HobbyFarms.com
  • Livestock
  • Crops & Gardening
  • Tools & equipment
  • Food & Kitchen
  • home & barn
  • marketing & mgmt
  • crafts & nature

Growing Edible Vines Columbia SC

Looking for information on Growing Edible Vines in Columbia? We have compiled a list of businesses and services around Columbia that should help you with your search. We hope this page helps you find information on Growing Edible Vines in Columbia.

Case Plants
(803) 799-3301
1001 Bluff Road
Columbia, SC
Products / Services
Annuals, Garden Centers / Nurseries, Groundcovers, Perennials, Plants, Shrubs, Trees

Data Provided By:
Rebekahs Garden Inc.
(803) 783-1994
1001 Bluff Road
Columbia, SC
Products / Services
Groundcovers, Perennials, Plants, Shrubs, Trees

Data Provided By:
Seven Oaks Plant Shop
(803) 772-3330
4522 St. Andrews Road
Columbia, SC
Products / Services
Annuals, Arrangement Accessories, Baskets & Wicker Containers, Bulbs, Ceramic, Terra Cotta & Stone Containers, Chemicals, Containers, Containers - Decorative, Crop Protection, Garden Center Marketing, Garden Centers / Nurseries, Garden Ornaments, Giftware, Greenhouse Growers, Groundcovers, Herbs, Horticulture Companies, Houseplants, Mulch, Perennials, Plants, Pottery, Roses, Seeds, Shrubs, Trees

Data Provided By:
Mill Creek Greenhouses
(803) 776-0441
2324 Leesburg Road
Columbia, SC
Products / Services
Groundcovers, Perennials, Plants, Shrubs, Trees

Data Provided By:
Woodley's Garden Center
(803) 407-0601
2840 Dreher Shoals Road
Columbia, SC
Products / Services
Groundcovers, Perennials, Plants, Shrubs, Trees

Data Provided By:
Rebekah's Garden , Inc
(803) 799-0660
Sc Farmers Market 1001 Bluff Road
Columbia, SC
Products / Services
Annuals

Data Provided By:
Lake Murray Landscape Supply
(803) 732-4101
1637 Lake Murray Blvd
Columbia, SC
Products / Services
Rubber Mulch

Data Provided By:
Garners Ferry Landscape Supply
(803) 783-4717
7726 Garners Ferry Road
Columbia, SC

Data Provided By:
Woodley's Garden Center
(803) 788-1487
10015 Two Notch Road
Columbia, SC
Products / Services
Annuals, Aquatics, Arrangement Accessories, Benches / Chairs / Tables, Bulbs, Cactus / Succulent, Ceramic, Terra Cotta & Stone Containers, Chemicals, Christmas Lighting, Christmas Ornaments & Decorations, Christmas Trees, Christmas Trees - Cut, Christmas Trees - Live B&B, Christmas Trees - Live Container, Conifers / Evergreens, Container Gardening, Container Plants, Containers, Containers - Decorative, Decorative Planters & Urns, Ferns, Fountains - Decorative, Fruits, Furniture / Structures, …

Data Provided By:
Reese's Plants
(803) 691-3035
10418 Wilson Blvd
Blythewood, SC
Products / Services
Annuals

Data Provided By:
Data Provided By:

Growing Edible Vines

In 1896, American architect Louis Sullivan changed the field of architecture with the concept of “form follows function.” Sullivan designed his buildings with the philosophy that the physical attributes of each structure should be based primarily on its use. His apprentice, Frank Lloyd Wright, took the idea even further by adopting his own philosophy: “form and function are one.” His view combines the architecture of the building itself with both its environment and the people it houses. Wright called it “organic architecture.” Take a look at Fallingwater or either of his Taliesin homes to get a good idea of what he was talking about. According to Wright, nature itself combines form and function in every design.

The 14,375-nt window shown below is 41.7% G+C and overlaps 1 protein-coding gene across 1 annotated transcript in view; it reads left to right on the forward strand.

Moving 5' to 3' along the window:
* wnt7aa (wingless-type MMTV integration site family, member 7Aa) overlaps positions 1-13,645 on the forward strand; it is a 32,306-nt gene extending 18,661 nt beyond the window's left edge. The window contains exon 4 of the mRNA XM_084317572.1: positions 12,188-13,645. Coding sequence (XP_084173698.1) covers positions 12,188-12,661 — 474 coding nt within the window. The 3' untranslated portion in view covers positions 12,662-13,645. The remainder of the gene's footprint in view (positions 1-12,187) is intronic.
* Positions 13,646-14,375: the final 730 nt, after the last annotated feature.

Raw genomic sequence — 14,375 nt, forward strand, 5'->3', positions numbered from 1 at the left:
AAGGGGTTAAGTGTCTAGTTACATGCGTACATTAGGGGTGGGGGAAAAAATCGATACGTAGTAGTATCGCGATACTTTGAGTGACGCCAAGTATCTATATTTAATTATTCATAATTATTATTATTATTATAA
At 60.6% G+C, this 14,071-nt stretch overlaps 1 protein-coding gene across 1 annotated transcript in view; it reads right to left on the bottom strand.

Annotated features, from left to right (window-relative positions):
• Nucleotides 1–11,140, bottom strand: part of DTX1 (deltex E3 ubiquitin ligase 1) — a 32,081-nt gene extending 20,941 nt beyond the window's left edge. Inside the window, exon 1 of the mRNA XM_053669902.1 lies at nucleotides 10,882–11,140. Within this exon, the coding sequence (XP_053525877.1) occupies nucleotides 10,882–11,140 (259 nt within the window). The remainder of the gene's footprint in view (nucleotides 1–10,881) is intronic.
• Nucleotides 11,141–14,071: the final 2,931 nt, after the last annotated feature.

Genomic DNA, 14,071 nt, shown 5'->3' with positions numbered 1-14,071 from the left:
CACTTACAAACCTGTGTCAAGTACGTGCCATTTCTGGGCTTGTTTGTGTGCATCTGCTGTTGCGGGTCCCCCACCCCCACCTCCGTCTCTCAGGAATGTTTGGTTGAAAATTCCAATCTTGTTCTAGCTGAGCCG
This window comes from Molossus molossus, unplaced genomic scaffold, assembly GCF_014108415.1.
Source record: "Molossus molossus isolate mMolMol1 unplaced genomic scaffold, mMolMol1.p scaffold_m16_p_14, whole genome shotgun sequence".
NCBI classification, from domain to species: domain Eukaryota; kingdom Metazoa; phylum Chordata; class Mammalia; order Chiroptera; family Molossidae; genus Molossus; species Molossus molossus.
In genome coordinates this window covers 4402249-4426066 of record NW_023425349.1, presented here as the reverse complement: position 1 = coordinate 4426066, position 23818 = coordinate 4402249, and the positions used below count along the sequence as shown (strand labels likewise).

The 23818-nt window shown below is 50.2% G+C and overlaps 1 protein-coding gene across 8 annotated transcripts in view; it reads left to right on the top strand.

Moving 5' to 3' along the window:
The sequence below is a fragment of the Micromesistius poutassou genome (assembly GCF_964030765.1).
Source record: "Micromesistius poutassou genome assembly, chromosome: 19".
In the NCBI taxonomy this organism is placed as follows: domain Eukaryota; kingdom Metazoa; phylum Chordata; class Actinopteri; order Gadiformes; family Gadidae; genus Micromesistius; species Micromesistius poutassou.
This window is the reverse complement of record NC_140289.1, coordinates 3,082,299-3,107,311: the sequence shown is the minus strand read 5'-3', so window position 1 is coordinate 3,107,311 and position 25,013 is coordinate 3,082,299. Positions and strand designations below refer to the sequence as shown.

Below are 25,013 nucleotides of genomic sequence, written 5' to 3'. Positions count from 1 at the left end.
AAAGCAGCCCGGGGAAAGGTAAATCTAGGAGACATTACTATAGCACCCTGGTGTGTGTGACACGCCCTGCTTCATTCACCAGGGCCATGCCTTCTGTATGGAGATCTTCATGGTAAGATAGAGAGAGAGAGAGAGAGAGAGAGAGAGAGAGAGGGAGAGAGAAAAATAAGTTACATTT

From the pages of Hobby Farm HomeFor hobby farmers, Wright’s mantra couldn’t be more advantageous; especially when it comes to plants. More often than not, we tend to select plants for our landscape simply for form (they’re pretty) or for function (they taste good). Why, then, don’t we follow Wright’s philosophy more often and select plants that are not only lovely, but also useful? We tend to see our plants as either one or the other. Seldom do we consider the host of plants able to serve our landscape with both form and function.

Charismatic Covers
If ever there were a group of plants with the ability to satisfy both desires, it would be vines. They are beautiful, welcoming souls willing to be trained this way and that to screen out a neighbor, cover a naked wall, envelop a trellis , shade a patio, buffer road noise or contain children (not by wrapping them up, mind you, but by creating a living fence to keep them corralled). But when we add to this list of functions their ability to produce fruits, we are suddenly blessed with the opportunity to maximize not only our farm’s beauty but also its productivity.

Multifunctional fruit-bearing vines are the perfect fit for hobby farms. Using these vines to fill vertical spaces generates more edibles while taking up less acreage. Clematis and morning glories are pretty plants, indeed, but you can’t eat them (or you shouldn’t, at any rate). Instead, choose from one of these deliciously useful vines to bring Wright’s philosophy to fruition on your farm.

Perennial Vines
With a sturdy frame to support them, perennial fruiting vines can produce for decades. The key to their success is twofold. First and foremost, note the word “sturdy.” According to Stella Otto, author of both The Backyard Berry Book: A Hands-on Guide to Growing Berries, Brambles, and Vine Fruit in the Home Garden (Ottographics, 1995) and The Backyard Orchardist: A Complete Guide to Growing Fruit Trees in the Home Garden (Ottographics, Revised ed. 1995), “Perennial vines can grow extensively in a single season, so they need strong support. A good, solid trellis or pergola should do the job. Also, since these fruits are perennial, you’ll want the structure to be long-lasting, not something, like a lightweight mesh, that you will constantly have to re...

Copyright 2009 BowTie Inc.

Click here to read the rest of this article from HobbyFarms.com